I only hated myself for breaking a promise. Reading her text messages earlier that day made me feel worst. It was the hardest thing I ever had to do in the longest time, and I hope I don't have to do it ever again. If I do, just so you know, I'm deeply sorry. I only wanted the best. Always have, and Always will.

Monday, April 20, 2009

Answered in Silence

There were many fleeting questions that streamed through my mind the past few weeks. None of which I could muster up an answer to.

I asked. I asked myself. I even questioned my heart. Still, the silence grips me in a stranglehold, as more and more questions flooded my head.

How funny those feelings scamper away when I'm with you.

As you gradually disappeared into the drifting taxi cab that night, instincts compelled me to turn. The same exact moment you looked back at me. I forced myself to a wry smile in your direction. The other half of me wanted to just run forward. But smaller and smaller you disappeared into the long road, admist the subdued silence.

Queer as it was, I wasn't even questioning, nor was I asking. I just felt what I saw, and then I knew, the answers to all my questions.

It has always been in front of me. YOU.

P.S: Bily.

Tuesday, March 24, 2009

A Rather Disturbing Dream

As I woke up one clear Friday morning, I somehow knew something was amiss amidst the seemingly clear blue skies, free from fluffy white clouds. It wasn't often, considering the tropical climate of an equatorial country, for the skies to paint itself a deep concentrated blue hue, like a 16th century painting hanging in a museum.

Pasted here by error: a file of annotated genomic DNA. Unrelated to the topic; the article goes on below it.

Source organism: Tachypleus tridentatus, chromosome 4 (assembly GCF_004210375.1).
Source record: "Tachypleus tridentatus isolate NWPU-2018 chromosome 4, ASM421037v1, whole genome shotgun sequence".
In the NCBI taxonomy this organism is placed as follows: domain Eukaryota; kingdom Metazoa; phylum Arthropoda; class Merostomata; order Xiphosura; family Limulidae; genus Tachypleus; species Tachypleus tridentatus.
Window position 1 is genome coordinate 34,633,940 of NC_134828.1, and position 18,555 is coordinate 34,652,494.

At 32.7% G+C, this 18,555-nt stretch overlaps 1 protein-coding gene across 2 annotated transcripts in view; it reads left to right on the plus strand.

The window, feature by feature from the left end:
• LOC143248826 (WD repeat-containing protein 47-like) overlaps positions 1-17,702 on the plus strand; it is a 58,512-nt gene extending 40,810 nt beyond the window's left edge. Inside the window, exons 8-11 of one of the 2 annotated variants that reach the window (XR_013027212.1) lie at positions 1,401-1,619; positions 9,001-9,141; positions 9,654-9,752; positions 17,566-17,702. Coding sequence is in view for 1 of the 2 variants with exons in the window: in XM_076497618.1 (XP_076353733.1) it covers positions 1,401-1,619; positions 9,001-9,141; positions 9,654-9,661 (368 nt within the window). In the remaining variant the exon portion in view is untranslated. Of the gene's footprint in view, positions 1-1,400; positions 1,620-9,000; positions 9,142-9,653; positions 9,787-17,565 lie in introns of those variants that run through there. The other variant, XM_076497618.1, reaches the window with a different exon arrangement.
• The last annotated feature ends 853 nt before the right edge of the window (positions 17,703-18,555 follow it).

We were totally caught off guard, in such a trying time as the economy stretched our dollars apart. We got the house, then the newly acquired car, and a couple of life's simple luxuries which we can't live without. But the gift of life was always one we shouldn't push aside. If it is His wish to bless us with a shining light, perhaps he has his ways to shower us with whatever necessary to aid us through to the welcoming of our first born child.

Too many a times have I witnessed close relatives and friends receive similar news with tears welled up in their eyes. But how different it felt, when it happens to oneself. Consumed by happiness and overwhelmed with excitement, I for one was lost for words when the doctor confirmed the test results.

With added vigor and a new sense of motivation, I propelled myself harder at work, working extended laborious hours, just so I can provide more, for my family, and the anticipated welcoming of our first child. Though what I made seemed rather adequate, it pains me to see my wife propelling just as hard at her job.